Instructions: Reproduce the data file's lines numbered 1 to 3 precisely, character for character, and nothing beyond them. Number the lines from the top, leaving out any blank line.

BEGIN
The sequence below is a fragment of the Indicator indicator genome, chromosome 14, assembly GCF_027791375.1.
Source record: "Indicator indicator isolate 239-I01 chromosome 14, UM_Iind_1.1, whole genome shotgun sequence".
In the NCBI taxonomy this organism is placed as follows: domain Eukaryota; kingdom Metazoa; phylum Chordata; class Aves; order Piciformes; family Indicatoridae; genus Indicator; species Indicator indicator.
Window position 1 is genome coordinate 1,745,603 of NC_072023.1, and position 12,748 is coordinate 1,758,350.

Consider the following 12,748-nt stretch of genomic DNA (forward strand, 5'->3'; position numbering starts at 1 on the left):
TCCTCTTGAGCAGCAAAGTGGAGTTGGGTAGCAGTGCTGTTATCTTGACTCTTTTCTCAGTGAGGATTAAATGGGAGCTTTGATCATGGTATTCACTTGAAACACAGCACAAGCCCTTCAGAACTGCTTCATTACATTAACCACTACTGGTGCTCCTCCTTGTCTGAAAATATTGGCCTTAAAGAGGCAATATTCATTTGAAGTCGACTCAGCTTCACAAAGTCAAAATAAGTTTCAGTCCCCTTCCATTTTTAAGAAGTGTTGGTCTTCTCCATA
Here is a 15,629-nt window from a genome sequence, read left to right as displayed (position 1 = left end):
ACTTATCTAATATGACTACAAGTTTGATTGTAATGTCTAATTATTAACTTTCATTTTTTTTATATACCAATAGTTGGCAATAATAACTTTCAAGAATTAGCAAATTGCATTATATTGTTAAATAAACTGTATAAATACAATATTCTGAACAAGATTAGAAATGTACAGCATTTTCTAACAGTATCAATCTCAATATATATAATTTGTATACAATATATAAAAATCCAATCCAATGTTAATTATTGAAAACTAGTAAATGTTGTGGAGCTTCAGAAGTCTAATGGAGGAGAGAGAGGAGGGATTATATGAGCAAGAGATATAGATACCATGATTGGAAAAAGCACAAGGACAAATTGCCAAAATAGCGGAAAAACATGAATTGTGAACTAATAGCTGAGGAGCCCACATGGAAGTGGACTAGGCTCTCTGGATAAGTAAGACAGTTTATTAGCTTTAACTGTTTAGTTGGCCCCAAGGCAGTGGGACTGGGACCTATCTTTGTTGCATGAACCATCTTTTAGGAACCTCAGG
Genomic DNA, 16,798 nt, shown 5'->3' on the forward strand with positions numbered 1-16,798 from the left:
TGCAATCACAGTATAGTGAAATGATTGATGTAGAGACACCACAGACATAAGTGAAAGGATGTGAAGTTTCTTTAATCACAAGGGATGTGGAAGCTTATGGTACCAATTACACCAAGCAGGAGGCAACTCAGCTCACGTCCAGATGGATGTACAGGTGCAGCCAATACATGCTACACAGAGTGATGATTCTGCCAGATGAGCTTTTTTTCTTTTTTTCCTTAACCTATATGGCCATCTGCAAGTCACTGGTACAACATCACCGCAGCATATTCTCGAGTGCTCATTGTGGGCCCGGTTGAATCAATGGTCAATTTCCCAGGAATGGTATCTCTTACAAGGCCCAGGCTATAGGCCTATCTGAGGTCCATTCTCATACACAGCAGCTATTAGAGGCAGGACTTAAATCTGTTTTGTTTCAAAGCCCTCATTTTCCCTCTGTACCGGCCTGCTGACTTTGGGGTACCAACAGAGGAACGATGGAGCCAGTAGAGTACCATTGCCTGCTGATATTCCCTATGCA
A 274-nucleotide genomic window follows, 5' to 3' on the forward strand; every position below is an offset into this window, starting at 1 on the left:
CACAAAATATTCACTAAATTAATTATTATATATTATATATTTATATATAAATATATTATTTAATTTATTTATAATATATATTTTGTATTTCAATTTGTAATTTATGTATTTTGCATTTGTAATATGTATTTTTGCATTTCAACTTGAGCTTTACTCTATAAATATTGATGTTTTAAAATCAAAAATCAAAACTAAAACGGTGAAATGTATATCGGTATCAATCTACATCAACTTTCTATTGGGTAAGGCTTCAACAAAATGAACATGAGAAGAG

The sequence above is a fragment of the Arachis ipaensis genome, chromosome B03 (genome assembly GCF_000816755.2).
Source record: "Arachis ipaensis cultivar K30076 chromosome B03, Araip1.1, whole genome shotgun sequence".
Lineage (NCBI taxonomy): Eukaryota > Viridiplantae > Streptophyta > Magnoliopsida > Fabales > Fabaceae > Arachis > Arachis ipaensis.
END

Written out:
The sequence below is a fragment of the Indicator indicator genome, chromosome 14, assembly GCF_027791375.1.
Source record: "Indicator indicator isolate 239-I01 chromosome 14, UM_Iind_1.1, whole genome shotgun sequence".
In the NCBI taxonomy this organism is placed as follows: domain Eukaryota; kingdom Metazoa; phylum Chordata; class Aves; order Piciformes; family Indicatoridae; genus Indicator; species Indicator indicator.